The estate — tucked between Nairobi City Centre and the expansive Industrial Area — has some very strange rules.
For starters, young men and women who are single can’t get houses for rent here. The men and women who would want to live in the estate owing to its proximity to the CBD are feeling shortchanged.
Julius Wekulo, a former Kenya Railways employee who manages some houses in the estate, says he was forced to throw out three young men from the houses they had rented “because they used to bring all kind of women into the plot on a daily basis”.
A spot check by The Nairobian revealed that some landlords pin notices on doors of vacant houses indicating that only families will be considered.
- Eight remandees escape from Thika Police Station
- When land in Nairobi was sold for cents per square foot
“Young people are not responsible. That is why we don’t want them renting houses and disrupting the peace here,” Weluko told The Nairobian.
Wekulo says most tenants (families) share social amenities like washrooms, taps and even a common kitchen.
“I no longer have to worry about young people boozing and entertaining girls. I remember I used to wake up early, mostly during weekends, to collect and burn used condoms and beer bottles so that my son does not see and learn these bad things,” said Wekulo.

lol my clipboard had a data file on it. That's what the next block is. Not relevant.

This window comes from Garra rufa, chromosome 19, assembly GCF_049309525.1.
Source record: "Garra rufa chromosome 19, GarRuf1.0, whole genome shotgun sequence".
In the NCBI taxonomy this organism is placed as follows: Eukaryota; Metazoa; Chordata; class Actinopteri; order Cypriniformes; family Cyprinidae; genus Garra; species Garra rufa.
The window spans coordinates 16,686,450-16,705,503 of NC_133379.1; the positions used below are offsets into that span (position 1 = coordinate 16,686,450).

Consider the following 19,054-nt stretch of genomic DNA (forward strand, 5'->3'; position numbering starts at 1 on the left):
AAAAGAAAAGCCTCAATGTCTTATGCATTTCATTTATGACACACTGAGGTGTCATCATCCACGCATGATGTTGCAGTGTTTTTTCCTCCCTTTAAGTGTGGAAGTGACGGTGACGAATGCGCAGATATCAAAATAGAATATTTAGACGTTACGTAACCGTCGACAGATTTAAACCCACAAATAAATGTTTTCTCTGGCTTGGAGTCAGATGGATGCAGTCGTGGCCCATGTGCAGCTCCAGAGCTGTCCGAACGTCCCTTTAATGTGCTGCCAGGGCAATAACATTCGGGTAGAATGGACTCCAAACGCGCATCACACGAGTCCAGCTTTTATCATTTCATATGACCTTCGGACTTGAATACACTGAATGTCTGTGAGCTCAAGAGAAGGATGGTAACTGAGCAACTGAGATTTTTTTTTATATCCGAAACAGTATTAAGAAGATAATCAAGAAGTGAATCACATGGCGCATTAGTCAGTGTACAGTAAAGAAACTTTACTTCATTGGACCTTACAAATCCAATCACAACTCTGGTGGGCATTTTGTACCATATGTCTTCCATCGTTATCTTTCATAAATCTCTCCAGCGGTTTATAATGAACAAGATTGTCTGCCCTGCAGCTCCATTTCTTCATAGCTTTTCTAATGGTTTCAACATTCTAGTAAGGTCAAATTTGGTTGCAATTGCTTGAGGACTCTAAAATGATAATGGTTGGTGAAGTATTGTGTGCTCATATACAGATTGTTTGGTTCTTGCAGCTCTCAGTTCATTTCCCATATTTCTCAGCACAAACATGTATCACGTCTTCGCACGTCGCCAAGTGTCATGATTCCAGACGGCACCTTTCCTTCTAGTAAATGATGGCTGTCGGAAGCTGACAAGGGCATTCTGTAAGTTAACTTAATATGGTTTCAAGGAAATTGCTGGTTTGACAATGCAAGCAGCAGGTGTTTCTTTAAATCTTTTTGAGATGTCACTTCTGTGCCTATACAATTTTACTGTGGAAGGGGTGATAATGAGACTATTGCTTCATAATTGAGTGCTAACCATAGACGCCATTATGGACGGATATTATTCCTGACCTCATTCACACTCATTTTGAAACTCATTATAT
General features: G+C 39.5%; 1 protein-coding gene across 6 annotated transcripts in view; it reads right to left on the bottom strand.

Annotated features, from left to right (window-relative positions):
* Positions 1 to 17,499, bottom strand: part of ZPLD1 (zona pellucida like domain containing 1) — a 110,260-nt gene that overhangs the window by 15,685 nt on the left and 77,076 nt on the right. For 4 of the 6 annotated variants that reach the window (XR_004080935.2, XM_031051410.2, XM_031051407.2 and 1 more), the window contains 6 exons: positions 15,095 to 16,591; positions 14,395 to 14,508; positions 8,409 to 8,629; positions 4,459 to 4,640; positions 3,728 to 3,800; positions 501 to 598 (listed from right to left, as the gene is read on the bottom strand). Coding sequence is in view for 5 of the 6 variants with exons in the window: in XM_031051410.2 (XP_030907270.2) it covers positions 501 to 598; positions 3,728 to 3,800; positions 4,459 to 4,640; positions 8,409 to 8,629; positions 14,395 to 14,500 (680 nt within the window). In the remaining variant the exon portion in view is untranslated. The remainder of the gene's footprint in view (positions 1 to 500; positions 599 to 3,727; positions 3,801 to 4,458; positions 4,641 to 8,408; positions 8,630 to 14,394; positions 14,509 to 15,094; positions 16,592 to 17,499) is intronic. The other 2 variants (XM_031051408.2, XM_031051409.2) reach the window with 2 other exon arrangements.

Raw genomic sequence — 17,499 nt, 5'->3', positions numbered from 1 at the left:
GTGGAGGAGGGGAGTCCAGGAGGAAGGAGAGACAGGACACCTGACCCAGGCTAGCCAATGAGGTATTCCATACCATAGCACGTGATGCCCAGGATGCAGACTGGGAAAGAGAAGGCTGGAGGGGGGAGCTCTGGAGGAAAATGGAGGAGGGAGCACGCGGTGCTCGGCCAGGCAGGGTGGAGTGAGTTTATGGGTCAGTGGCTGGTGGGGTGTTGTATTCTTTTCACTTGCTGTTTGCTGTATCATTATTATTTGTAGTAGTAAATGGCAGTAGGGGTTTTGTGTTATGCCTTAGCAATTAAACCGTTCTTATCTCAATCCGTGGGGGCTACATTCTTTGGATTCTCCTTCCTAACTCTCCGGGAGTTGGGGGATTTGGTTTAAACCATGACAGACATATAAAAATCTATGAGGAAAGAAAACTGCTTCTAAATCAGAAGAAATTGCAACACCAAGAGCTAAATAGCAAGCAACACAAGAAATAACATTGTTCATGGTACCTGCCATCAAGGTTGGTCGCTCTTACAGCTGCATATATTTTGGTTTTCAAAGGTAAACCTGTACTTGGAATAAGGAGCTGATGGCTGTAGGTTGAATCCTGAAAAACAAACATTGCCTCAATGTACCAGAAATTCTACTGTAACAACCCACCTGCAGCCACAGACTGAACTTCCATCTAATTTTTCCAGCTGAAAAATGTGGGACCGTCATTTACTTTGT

Another caretaker in the estate is Dalmas Okong’o, who like Weluko, does not have very kind words for young men and women.
At the entrance of his compound is a poster on a rusty wall reading “family people only”.
“That’s the rule here. I don’t accept single people in the compound because they are complicated to deal with. Most of them are students from nearby universities and still learning new things in Nairobi,” he said.
He added that: “Not long ago, all these rooms were occupied by young men and women, but I was forced to eject them because of their bad habits; arriving home drunk and sometimes bringing their lovers and it is very hard to have privacy in this kind of homes.”
Okong’o said he once handled a case where two young men nearly killed each fighting over a university girl.
“It wasn’t easy, given my family shared the same compound with the young men. I had to kick them out,” he said.
The Nairobian learned that only a few houses accommodate singles — because they are deemed too tiny to house a family. Still, those who come in must be vetted first.
Landi Mawe has been earmarked for new multi-million-shilling face-lift in the ongoing Nairobi Railway City Project on a 425-acre piece of land stretching from Haile Selassie Avenue to Uhuru Highway past Bunyala Road, Commercial and Landhies Road.
The project envisages facilities like a school, park and affordable housing units to accommodate approximately 28,000 residents.